While it’s hard to predict the timing and scope of an event like COVID-19, supply chains need to have the flexibility and foresight to prepare for the unexpected, and therefore prevent this type of large disruption from happening in the future. One way to ensure preparedness is to digitize supply chains with modeling and simulation technology so manufacturers can test real-world disruption scenarios that are otherwise impossible to imitate.
According to an April ISM Survey, COVID-19 has disrupted the supply chains of 95 percent of U.S. companies, and over 44 percent of these companies did not have a plan in place to manage such delays. This shows that companies still rely on legacy systems that lack the agility and optimization capabilities necessary to thwart the conditions of exceptional risks.
These legacy planning and scheduling solutions are simply outdated. With the majority requiring manual entry in spreadsheet programs, they are time-consuming, static, risk human error, non-collaborative and make it difficult to assign priority. All of these characteristics indicate an inability to adapt quickly, which is crucial when mitigating unexpected supply chain disruptions like a pandemic.
However, with the proper planning models, companies and their supply chains can be better prepared for a true crisis, and have better visibility into their regular operations across their network. For instance, by using modeling and simulation technology, businesses can simulate changes in labor availability or if the vendor supply is disrupted, and they can adjust raw material availabilities and determine how this affects the manufacturing process. Operators can simulate the crisis conditions of a sudden drop-off in demand and the steps required to return to “normal” while addressing pent-up demand. Or businesses can look at any number of day-to-day interactions with their supplier network, and can create more efficient plans that result in zero delays to work orders based on dynamic changes to multiple conditions.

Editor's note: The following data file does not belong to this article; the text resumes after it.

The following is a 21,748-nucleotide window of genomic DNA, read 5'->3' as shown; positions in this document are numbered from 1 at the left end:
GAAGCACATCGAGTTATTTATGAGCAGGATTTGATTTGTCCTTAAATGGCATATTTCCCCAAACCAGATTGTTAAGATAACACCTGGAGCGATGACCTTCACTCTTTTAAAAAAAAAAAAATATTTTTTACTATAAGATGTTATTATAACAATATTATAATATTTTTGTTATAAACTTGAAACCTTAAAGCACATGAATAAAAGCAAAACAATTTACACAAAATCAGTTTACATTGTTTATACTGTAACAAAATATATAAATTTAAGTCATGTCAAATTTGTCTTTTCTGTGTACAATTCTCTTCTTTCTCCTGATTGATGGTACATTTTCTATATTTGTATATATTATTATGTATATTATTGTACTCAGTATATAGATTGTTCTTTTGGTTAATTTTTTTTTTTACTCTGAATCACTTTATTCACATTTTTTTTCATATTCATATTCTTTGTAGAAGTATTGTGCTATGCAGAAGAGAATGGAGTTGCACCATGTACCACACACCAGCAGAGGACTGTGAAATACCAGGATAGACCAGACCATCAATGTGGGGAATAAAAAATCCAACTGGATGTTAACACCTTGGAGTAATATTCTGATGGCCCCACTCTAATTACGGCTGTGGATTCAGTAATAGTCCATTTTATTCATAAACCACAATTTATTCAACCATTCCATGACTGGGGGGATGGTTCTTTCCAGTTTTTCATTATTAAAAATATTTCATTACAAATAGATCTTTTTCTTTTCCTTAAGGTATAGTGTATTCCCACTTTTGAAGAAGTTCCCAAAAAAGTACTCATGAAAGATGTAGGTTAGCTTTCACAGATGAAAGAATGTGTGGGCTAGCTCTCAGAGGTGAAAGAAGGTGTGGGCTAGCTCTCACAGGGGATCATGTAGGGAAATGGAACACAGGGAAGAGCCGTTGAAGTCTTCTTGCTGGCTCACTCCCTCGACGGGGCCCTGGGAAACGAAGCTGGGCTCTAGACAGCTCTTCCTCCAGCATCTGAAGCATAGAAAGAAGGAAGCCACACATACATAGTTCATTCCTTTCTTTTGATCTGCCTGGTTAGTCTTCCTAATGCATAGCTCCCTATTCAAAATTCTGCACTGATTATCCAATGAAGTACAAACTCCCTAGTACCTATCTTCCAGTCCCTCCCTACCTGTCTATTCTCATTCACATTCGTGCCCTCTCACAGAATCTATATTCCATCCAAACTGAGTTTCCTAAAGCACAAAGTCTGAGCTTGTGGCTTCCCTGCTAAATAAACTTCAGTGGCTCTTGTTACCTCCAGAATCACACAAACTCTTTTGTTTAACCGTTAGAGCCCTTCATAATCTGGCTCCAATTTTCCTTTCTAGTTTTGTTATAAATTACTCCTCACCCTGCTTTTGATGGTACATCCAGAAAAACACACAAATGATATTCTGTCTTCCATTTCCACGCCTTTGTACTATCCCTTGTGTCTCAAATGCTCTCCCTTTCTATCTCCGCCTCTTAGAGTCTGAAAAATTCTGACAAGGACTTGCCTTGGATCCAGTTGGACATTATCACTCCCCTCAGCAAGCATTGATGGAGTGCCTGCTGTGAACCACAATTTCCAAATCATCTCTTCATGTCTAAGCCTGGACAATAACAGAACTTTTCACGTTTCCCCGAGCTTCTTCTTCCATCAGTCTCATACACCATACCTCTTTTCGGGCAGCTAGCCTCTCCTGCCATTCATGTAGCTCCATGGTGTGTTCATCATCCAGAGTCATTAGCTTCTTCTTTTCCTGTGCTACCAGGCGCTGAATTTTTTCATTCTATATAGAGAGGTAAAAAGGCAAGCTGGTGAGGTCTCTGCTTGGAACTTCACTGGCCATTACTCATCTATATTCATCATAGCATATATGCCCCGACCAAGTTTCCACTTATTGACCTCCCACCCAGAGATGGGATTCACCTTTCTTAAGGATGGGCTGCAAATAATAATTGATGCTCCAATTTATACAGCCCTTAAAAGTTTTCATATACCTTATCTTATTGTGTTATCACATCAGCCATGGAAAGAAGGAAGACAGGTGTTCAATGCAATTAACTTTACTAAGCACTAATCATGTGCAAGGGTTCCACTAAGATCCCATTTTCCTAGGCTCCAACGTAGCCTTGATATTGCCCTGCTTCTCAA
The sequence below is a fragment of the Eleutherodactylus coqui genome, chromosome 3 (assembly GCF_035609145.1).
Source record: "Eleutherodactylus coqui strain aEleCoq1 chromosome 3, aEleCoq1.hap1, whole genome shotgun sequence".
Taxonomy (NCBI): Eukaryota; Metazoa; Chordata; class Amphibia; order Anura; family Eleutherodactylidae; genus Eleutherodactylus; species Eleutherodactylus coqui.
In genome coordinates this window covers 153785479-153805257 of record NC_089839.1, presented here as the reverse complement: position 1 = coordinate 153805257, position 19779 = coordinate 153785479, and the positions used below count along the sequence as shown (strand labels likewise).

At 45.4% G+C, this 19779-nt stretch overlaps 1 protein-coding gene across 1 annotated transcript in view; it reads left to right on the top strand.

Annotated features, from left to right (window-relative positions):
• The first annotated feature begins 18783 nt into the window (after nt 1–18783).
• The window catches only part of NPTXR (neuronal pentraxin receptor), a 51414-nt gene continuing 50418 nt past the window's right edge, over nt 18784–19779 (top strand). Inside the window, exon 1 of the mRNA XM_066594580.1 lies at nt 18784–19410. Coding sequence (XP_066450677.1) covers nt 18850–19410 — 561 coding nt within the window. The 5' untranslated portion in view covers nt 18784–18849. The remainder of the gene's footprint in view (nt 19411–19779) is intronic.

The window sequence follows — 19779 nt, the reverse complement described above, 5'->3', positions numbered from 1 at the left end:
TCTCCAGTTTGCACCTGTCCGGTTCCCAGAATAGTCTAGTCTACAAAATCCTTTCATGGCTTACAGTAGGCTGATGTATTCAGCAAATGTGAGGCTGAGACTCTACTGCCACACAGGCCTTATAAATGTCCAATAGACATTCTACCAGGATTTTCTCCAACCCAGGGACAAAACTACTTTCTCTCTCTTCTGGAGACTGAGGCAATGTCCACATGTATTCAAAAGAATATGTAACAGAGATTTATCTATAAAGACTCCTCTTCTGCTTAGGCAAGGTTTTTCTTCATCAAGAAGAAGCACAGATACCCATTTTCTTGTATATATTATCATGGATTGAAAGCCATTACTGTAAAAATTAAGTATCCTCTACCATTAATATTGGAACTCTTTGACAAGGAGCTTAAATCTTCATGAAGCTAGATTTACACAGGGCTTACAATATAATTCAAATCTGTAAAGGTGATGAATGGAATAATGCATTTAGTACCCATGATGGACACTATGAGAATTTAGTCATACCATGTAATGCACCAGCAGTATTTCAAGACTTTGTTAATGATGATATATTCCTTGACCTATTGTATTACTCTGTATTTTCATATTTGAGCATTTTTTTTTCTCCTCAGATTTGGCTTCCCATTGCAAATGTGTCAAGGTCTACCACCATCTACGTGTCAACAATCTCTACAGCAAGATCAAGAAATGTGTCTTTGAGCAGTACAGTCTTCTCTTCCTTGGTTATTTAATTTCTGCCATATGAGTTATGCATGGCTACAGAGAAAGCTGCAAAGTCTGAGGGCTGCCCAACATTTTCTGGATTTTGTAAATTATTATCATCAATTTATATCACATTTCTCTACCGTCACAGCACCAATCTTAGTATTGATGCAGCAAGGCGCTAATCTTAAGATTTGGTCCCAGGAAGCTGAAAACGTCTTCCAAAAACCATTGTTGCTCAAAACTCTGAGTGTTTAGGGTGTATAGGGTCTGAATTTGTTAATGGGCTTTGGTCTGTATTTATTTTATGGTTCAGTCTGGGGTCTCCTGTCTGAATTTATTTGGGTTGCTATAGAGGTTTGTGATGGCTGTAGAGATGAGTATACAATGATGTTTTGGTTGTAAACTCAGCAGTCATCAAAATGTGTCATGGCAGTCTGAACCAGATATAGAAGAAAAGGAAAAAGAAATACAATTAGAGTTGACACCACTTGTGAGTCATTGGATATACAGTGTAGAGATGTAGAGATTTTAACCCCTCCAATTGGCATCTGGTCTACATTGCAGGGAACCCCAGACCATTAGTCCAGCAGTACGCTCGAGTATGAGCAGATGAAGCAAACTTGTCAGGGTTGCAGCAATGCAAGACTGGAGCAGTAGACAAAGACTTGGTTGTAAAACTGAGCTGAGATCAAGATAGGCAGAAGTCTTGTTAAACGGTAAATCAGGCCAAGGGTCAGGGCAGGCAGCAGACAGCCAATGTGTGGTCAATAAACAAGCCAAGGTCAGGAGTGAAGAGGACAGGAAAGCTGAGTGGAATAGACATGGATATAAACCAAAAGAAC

While COVID-19 is the most serious economic crises we’ve had to manage in recent memory, it will not be the last unexpected crisis to occur. Businesses with cumbersome supply chain and logistics operations should see 2020 as the tipping-point to finally upgrade from static and manual tools to a dynamic digital platform that supports agile and adaptive planning processes. With these tools, organizations can model new scenarios and optimize the strongest, most efficient path forward.